That, you see, is the system. Being able to command the confidence of your parliamentary party isn’t an optional extra; it’s the whole game. If you can’t do it, for whatever reason, good or bad, you’re finished. End of story. That was true for Margaret Thatcher, a three-time winner, in 1990, and for Tony Blair, another hat-trick hero, in 2007. It was true, too, for Herbert Henry Asquith in 1916, and perhaps even for Neville Chamberlain in 1940.

Interestingly, at least two of those four, Thatcher and Asquith, had an intense sense of betrayal, as Johnson and his partisans do. And in both cases the results were disastrous for their own sides. Thatcher, who talked darkly of “treachery with a smile on its face”, haunted the Conservative Party for more than a decade of electoral disasters. And Asquith, who had good reason to feel aggrieved at his assassination by his lieutenant David Lloyd George, played a leading part in the deep split which forever doomed the Liberals as a party of government.

So this is what makes the Johnson conspiracy theory so damaging. Narratives about traitors and plotters are never, ever healthy. They’re a kind of dumbing down, reducing complicated individual choices to simplistic morality plays, and dividing the world into saints (Liz, Jacob, Nadine) and sinners (Cummings, Davis, Baker, Sunak, Javid, Gove…). And for a political party, they’re a short cut to suicide. Voters don’t like institutions obsessed with their own enemies within. Why would they? People who hold grudges and yearn to settle scores are rarely great company, are they? Would you employ an accountant who spent all his time muttering darkly about his former colleagues? Would you trust a doctor who visibly seethed with rage that she had been kicked out of her last practice?

So here’s what Liz Truss — sorry, Rishi, but there’s no point in pretending — should tell her members about Boris Johnson. For once, she should tell them the truth.

She should tell them that he was an ebullient, optimistic and enormously effective campaigner, with a rare gift for reaching people who weren’t interested in politics. She should tell them that he got Brexit done, just as he promised — except that he didn’t, really, because he sold Northern Ireland down the river, and pretended that we could have our cake and eat it, and we can’t. She should tell them that, like all Prime Ministers, he was confronted with a series of tremendous challenges, not of his making.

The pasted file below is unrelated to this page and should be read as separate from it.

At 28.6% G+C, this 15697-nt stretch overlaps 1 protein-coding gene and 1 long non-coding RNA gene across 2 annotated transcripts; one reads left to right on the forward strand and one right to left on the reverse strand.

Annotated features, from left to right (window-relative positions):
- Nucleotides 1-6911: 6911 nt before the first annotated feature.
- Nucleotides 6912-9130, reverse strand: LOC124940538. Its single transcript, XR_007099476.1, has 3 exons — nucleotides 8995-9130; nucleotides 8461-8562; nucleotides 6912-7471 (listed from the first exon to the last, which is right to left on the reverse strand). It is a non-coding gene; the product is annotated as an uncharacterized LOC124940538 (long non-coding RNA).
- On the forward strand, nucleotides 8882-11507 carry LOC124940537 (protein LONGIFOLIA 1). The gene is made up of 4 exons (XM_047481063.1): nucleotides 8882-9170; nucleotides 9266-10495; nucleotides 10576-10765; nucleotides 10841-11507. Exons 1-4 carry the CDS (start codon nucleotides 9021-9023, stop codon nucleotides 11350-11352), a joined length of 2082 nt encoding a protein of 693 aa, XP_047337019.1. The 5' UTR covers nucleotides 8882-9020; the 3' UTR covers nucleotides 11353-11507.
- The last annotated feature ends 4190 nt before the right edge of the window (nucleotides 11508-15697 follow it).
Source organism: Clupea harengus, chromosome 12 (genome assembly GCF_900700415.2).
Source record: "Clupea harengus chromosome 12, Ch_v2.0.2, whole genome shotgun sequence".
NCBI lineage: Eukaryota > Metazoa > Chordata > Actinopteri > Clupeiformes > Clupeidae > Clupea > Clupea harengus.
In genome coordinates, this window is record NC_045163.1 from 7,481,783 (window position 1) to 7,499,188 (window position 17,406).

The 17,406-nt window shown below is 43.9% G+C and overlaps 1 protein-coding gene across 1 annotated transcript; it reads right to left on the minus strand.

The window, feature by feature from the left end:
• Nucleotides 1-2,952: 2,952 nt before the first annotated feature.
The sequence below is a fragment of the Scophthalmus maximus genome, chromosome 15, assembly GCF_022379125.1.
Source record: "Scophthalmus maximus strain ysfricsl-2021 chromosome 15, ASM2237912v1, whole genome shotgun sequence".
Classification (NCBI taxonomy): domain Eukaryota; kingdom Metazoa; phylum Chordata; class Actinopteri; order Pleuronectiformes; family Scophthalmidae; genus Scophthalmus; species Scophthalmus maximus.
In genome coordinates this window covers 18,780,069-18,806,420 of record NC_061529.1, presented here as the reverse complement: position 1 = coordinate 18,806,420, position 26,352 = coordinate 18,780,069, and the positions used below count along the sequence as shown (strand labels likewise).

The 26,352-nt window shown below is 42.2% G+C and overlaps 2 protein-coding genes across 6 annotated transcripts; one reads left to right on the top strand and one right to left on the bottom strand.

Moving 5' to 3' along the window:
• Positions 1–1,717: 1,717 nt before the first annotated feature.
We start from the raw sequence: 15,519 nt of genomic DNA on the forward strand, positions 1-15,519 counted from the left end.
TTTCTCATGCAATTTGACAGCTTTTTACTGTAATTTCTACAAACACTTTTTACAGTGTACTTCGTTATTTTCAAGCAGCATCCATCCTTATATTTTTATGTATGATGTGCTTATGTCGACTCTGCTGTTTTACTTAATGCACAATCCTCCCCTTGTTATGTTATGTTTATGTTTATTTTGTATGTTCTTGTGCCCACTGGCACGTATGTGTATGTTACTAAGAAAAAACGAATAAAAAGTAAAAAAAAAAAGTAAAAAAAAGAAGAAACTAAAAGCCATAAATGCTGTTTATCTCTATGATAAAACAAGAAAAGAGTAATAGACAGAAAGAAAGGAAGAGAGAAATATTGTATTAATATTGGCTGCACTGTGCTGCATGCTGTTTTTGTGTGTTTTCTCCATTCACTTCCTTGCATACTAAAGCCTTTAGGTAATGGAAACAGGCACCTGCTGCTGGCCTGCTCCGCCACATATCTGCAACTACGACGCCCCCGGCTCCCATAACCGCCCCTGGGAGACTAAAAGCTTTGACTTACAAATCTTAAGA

She should tell them that he got some big decisions right — vaccines, Ukraine — but that he was a shockingly bad organiser and ran a pitifully incompetent Downing Street operation. She should tell them that he was felled, in the end, by his own immense character flaws, about which his old acquaintances had been warning for decades. She should tell them that he alienated vast numbers of former supporters, from Cummings and Baker to Javid and Sunak, and lost the goodwill of so many Tory MPs that he basically crippled his own government.

She should tell them that there wasn’t really a coup; he simply ran out of allies, and for any PM that’s terminal. She should thank him for his service, and show him the door. And then she and her fellow MPs should swear a solemn, binding pact that they will never, ever mention him again. And they should stick to it. Even poor Nadine.

I can’t really see that happening, though, can you? So what’s the alternative? It’s easy to imagine: Boris spends a brief spell on the sidelines, then puts in a star turn at the party conference fringe. In the meantime, the poison builds and the grievances fester. Prices rise, but Truss’s approval ratings sink like a stone. And up goes the chorus, shriller and more strident than ever: “Boris was robbed! Bring back the Big Dog!”

And does it end happily? Well, I hate to spoil a good story, but the answer’s no. It doesn’t. Have the Tories really not learned that lesson?